Trend in health workers falling victim to opioids

By Sommer Brugal

It’s been more than a year since Iyisha Keller was found unconscious in a bathroom at the University of Texas Southwestern Medical Center’s Clements hospital in Dallas, a syringe labeled fentanyl in her arm.

Keller, 36, had been working in the neonatal intensive care unit. She was pronounced dead in the emergency room.

Denise Keller learned her daughter had bought the synthetic opioid a few times for an ex-boyfriend. Still, she couldn’t understand why her daughter had used it herself. Iyisha had dreamed of becoming a nurse from a young age.

Iyisha Keller
From left: Iyisha Keller in her graduation gown and dressed for work. (Family photos)

The Dallas Morning News reported in September that while Southwestern initially said it had found no evidence that Keller’s death was related to hospital drugs, new evidence shows that the drugs may have, in fact, come from a patient.  Southwestern had  failed dozens of times from 2016-2018 to notify the Drug Enforcement Administration when drugs were lost or stolen, the newspaper said.

Keller’s death is part of a larger trend among health care workers falling victim to opioids, according to a 2018 study by the Centers for Disease Control. Health care practitioners have the third-highest rate of prescription opioid-related overdoses among 26 occupational groups, even when accounting for medications such as oxycodone and methadone.

Experts say the growing number of overdoses stems from intense physical on-the-job demands. The highest overdose rates are among construction workers and those in mining and oil and gas extraction.

The study, which analyzed more than 50,000 drug overdose deaths, examined the opioid crisis’ effect across 21 states. It compared overdoses from all opioid types and defined health care practitioners and technical occupations as including chiropractors, optometrists, pharmacists, dentists and registered nurses such as Keller.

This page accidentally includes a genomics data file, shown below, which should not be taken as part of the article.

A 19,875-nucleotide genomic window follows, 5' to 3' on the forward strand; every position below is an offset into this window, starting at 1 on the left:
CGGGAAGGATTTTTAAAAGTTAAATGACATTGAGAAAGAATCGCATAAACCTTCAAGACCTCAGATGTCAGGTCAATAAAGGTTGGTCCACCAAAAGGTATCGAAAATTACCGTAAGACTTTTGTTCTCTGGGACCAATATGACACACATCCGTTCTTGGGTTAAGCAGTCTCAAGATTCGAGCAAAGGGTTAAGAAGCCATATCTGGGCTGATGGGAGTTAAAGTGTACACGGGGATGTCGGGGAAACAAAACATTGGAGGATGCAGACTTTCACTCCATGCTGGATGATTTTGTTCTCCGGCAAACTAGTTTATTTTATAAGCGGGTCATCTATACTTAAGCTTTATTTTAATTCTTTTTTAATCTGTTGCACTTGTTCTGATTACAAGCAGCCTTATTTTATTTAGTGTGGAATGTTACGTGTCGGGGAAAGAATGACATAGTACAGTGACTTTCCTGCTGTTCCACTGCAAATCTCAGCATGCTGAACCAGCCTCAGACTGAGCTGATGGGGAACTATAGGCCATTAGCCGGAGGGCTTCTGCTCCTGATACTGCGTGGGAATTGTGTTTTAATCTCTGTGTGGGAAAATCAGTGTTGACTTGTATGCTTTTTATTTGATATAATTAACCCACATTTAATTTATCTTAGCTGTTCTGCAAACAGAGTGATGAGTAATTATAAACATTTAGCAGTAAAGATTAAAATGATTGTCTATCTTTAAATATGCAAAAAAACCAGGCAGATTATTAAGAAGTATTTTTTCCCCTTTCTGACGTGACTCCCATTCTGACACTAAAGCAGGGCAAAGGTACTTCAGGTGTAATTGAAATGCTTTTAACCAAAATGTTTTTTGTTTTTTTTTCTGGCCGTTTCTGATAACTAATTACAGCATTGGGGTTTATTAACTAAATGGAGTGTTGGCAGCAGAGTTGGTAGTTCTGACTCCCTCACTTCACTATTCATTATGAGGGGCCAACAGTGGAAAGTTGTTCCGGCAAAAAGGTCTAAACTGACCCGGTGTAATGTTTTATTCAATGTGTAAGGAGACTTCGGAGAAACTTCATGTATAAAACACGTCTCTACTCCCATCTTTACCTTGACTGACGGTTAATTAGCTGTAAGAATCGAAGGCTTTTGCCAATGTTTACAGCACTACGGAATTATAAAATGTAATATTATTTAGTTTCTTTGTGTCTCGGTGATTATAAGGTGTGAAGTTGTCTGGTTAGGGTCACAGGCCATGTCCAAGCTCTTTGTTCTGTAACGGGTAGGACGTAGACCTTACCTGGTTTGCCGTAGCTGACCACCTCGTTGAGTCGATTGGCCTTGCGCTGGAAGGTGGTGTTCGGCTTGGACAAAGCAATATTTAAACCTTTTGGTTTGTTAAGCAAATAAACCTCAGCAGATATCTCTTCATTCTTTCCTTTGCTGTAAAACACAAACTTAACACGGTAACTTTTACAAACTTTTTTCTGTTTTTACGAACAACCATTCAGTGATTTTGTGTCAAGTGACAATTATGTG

Dr. Laurel Harduar Morano, the study’s lead author, said earlier studies had indicated that people in health care roles could be injured on the job, sometimes from lifting patients. Often, “these individuals end up working through the pain,” Harduar Morano said. Many substance-abuse addictions begin with prescription opioids used to treat such chronic discomfort.

Between 2012 and 2014, nurses and nurse assistants had the highest injury rates of all occupations examined.

A 2015 study by CDC’s National Institute for Occupational Safety and Health and the Occupational Health Safety Network found that one in five nonfatal occupational injuries reported in 2013 were among workers in the health care and social-assistance industries. Between 2012 and 2014, the study found, nurses and nurse assistants had the highest injury rates of all occupations examined.

Harduar Morano’s study didn’t look at specific on-the job-injuries and the correlation between injury and overdose. But according to another CDC report published earlier this year, the nation’s opioid epidemic was responsible for an estimated 68% of the 72,000 overdose deaths in 2017

In recent years, many hospitals and health care systems have implemented measures to combat the large number of on-the-job injuries that could lead to opioid use among their own employees.

The Washington Health System is one of the hospitals trying to reduce injuries by utilizing patient-lifting equipment at diagnostic centers and off-site locations, said Barbara McCullough, vice president of human resources.